There are many stories that have been told about Donkey Kong, nothing strange considering that he is one of the most veteran characters in the video game industry. Was the July 9, 1981 when his first adventure hit the arcade halls of Japan; It also coincided with the debut of a certain Italian plumber who has become as recognizable (or more) than Mickey Mouse. We speak, of course, of Mr. Video or Jumpman, now known as Super Mario. The two were present at that title to remember. Therefore, Donkey Kong has blown 40 candles, and the MeriStation team has also celebrated it as it deserves.
In that first video game, the Nintendo creative team, in which Shigeru Miyamoto was already involved, managed to offer a very addictive game that triumphed in arcades and then in the domestic market. The paradox is that it was about to be based on the Popeye character, but those from Kyoto could not make use of the license and ended up creating good old Donkey and company.
On the other hand, a Universal denounced Nintendo in the United States because they argued that they had violated its intellectual property, that of King Kong. Thanks to attorney John Joseph Kirby (yes, the Kirby character was named in his honor), the company was successful in the court case and was able to continue using this name. We remember these and many other stories in the MeriPodcast Retro that we recorded just a few months ago. During the show, we dive through the history of the saga and reminisce about the original titles, Donkey Kong Country, Donkey Kong 64, Donkey Kong Country Returns, and much more. You can see and hear it below these lines.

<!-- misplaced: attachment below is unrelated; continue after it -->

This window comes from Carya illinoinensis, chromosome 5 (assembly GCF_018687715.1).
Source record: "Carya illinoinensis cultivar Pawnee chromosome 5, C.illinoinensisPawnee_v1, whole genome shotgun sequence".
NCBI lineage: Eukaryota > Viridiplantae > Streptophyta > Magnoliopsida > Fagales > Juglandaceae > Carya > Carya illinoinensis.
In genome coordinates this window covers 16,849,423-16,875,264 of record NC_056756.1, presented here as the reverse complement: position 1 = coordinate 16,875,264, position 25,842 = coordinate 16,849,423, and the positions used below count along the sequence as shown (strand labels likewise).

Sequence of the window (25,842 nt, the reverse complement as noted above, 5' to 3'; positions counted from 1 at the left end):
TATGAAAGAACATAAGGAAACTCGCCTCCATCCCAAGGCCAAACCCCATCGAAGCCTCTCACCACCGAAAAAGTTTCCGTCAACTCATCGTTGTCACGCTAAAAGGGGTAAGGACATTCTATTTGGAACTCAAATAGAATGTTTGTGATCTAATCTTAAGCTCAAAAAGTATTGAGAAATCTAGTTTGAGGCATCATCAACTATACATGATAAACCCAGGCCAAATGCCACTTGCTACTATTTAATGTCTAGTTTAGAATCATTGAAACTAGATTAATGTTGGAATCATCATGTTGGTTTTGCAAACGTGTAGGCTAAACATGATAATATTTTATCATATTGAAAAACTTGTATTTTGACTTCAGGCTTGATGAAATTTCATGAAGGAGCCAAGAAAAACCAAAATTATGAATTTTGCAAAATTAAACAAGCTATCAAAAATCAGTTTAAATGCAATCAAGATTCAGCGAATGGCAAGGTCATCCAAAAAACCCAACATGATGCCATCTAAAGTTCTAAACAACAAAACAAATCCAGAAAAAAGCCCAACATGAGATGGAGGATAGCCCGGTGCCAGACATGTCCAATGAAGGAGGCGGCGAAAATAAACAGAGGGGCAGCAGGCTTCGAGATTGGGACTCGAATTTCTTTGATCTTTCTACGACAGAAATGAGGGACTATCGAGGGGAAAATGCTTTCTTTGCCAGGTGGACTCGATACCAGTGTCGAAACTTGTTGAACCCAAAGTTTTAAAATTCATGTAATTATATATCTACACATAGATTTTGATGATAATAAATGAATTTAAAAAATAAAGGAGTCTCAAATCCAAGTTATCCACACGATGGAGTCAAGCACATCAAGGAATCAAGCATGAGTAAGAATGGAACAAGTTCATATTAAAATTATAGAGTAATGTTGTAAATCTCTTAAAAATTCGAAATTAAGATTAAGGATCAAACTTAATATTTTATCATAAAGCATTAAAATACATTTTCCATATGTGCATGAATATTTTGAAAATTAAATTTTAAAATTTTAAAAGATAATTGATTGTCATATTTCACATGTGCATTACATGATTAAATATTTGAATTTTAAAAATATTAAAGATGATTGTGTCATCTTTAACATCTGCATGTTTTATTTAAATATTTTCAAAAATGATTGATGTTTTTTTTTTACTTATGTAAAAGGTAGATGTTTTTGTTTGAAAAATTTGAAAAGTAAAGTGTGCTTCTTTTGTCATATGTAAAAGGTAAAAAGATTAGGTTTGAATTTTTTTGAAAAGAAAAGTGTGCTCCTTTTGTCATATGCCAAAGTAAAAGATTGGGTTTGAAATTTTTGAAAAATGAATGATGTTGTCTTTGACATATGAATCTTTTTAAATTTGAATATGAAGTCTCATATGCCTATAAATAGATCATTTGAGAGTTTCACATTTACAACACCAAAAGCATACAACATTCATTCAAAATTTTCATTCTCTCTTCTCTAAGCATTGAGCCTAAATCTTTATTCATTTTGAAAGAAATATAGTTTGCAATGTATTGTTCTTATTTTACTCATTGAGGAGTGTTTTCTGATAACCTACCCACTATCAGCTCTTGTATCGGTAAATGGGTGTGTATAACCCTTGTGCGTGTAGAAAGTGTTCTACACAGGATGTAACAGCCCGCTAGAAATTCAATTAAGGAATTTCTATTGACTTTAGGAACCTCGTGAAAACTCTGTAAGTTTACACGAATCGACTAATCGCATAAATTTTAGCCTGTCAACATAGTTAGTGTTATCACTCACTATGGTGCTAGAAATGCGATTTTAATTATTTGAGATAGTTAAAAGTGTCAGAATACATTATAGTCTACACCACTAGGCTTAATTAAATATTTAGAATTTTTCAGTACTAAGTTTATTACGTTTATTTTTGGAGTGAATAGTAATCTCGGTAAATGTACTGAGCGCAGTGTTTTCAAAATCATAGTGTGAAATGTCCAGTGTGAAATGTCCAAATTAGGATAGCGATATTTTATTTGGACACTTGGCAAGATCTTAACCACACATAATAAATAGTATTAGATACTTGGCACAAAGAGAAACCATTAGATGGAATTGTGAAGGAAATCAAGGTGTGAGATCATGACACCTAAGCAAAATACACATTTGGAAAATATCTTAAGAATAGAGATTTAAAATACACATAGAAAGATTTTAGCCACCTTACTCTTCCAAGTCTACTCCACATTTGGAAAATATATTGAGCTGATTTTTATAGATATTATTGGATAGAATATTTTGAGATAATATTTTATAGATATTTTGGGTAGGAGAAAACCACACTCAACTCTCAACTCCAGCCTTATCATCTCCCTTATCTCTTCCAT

To Pauline’s Rescue: The Beginnings of Donkey Kong
In the original Donkey Kong, the hero is not the huge monkey that appears at the top of the screen. In fact, he is the main villain, since has kidnapped Pauline. Perched on top of the building, the monkey does not stop throwing objects to prevent Mario, the character managed by the player, from reaching the top and saving the girl. This addictive concept continued to be exploited in the different sequels, although the saga was reborn thanks to the British studio Rare and its Donkey Kong Country platform saga, which revolutionized graphics in the twilight of the 16-bit generation.
The image that accompanies the montage of the headline of this news is the work of precisely Steve Mayles, now a developer at Playtonic, but one of the creators of all three Donkey Kong Country titles as an art director. You can see the complete art in this link.
And what aboutl future of the character and of the saga? At the moment, Nintendo has not commented on the matter. There are many rumors that have sounded in recent months, but to this day they have not yet materialized into a tangible product. The time has come, right?